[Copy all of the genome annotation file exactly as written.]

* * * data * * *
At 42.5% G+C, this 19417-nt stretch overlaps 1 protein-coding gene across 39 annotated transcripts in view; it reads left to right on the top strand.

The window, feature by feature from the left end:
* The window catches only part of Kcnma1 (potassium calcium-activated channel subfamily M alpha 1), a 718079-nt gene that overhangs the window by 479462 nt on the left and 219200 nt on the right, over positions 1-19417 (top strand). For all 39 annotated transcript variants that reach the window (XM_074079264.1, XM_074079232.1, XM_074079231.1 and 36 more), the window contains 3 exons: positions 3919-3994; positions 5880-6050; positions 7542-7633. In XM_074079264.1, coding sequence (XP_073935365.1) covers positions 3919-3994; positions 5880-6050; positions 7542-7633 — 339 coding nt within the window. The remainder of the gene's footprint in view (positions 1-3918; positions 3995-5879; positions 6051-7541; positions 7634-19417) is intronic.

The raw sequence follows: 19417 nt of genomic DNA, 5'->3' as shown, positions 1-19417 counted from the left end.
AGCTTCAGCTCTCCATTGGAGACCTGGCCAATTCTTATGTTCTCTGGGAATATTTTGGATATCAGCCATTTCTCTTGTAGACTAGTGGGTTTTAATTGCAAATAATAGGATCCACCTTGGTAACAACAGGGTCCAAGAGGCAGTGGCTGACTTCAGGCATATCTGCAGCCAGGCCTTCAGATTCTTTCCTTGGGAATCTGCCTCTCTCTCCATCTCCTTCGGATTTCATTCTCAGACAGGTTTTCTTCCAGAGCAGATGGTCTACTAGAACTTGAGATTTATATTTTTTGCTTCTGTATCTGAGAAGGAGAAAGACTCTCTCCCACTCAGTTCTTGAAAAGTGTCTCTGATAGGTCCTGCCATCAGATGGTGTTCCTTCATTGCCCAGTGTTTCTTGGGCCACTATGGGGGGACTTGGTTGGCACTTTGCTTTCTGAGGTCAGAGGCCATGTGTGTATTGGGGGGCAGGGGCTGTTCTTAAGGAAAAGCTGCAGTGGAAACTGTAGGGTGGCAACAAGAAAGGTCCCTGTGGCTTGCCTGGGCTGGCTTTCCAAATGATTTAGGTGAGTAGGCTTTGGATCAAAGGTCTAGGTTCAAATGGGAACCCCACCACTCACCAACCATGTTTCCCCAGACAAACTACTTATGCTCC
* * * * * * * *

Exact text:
At 42.5% G+C, this 19417-nt stretch overlaps 1 protein-coding gene across 39 annotated transcripts in view; it reads left to right on the top strand.

The window, feature by feature from the left end:
* The window catches only part of Kcnma1 (potassium calcium-activated channel subfamily M alpha 1), a 718079-nt gene that overhangs the window by 479462 nt on the left and 219200 nt on the right, over positions 1-19417 (top strand). For all 39 annotated transcript variants that reach the window (XM_074079264.1, XM_074079232.1, XM_074079231.1 and 36 more), the window contains 3 exons: positions 3919-3994; positions 5880-6050; positions 7542-7633. In XM_074079264.1, coding sequence (XP_073935365.1) covers positions 3919-3994; positions 5880-6050; positions 7542-7633 — 339 coding nt within the window. The remainder of the gene's footprint in view (positions 1-3918; positions 3995-5879; positions 6051-7541; positions 7634-19417) is intronic.

The raw sequence follows: 19417 nt of genomic DNA, 5'->3' as shown, positions 1-19417 counted from the left end.
AGCTTCAGCTCTCCATTGGAGACCTGGCCAATTCTTATGTTCTCTGGGAATATTTTGGATATCAGCCATTTCTCTTGTAGACTAGTGGGTTTTAATTGCAAATAATAGGATCCACCTTGGTAACAACAGGGTCCAAGAGGCAGTGGCTGACTTCAGGCATATCTGCAGCCAGGCCTTCAGATTCTTTCCTTGGGAATCTGCCTCTCTCTCCATCTCCTTCGGATTTCATTCTCAGACAGGTTTTCTTCCAGAGCAGATGGTCTACTAGAACTTGAGATTTATATTTTTTGCTTCTGTATCTGAGAAGGAGAAAGACTCTCTCCCACTCAGTTCTTGAAAAGTGTCTCTGATAGGTCCTGCCATCAGATGGTGTTCCTTCATTGCCCAGTGTTTCTTGGGCCACTATGGGGGGACTTGGTTGGCACTTTGCTTTCTGAGGTCAGAGGCCATGTGTGTATTGGGGGGCAGGGGCTGTTCTTAAGGAAAAGCTGCAGTGGAAACTGTAGGGTGGCAACAAGAAAGGTCCCTGTGGCTTGCCTGGGCTGGCTTTCCAAATGATTTAGGTGAGTAGGCTTTGGATCAAAGGTCTAGGTTCAAATGGGAACCCCACCACTCACCAACCATGTTTCCCCAGACAAACTACTTATGCTCC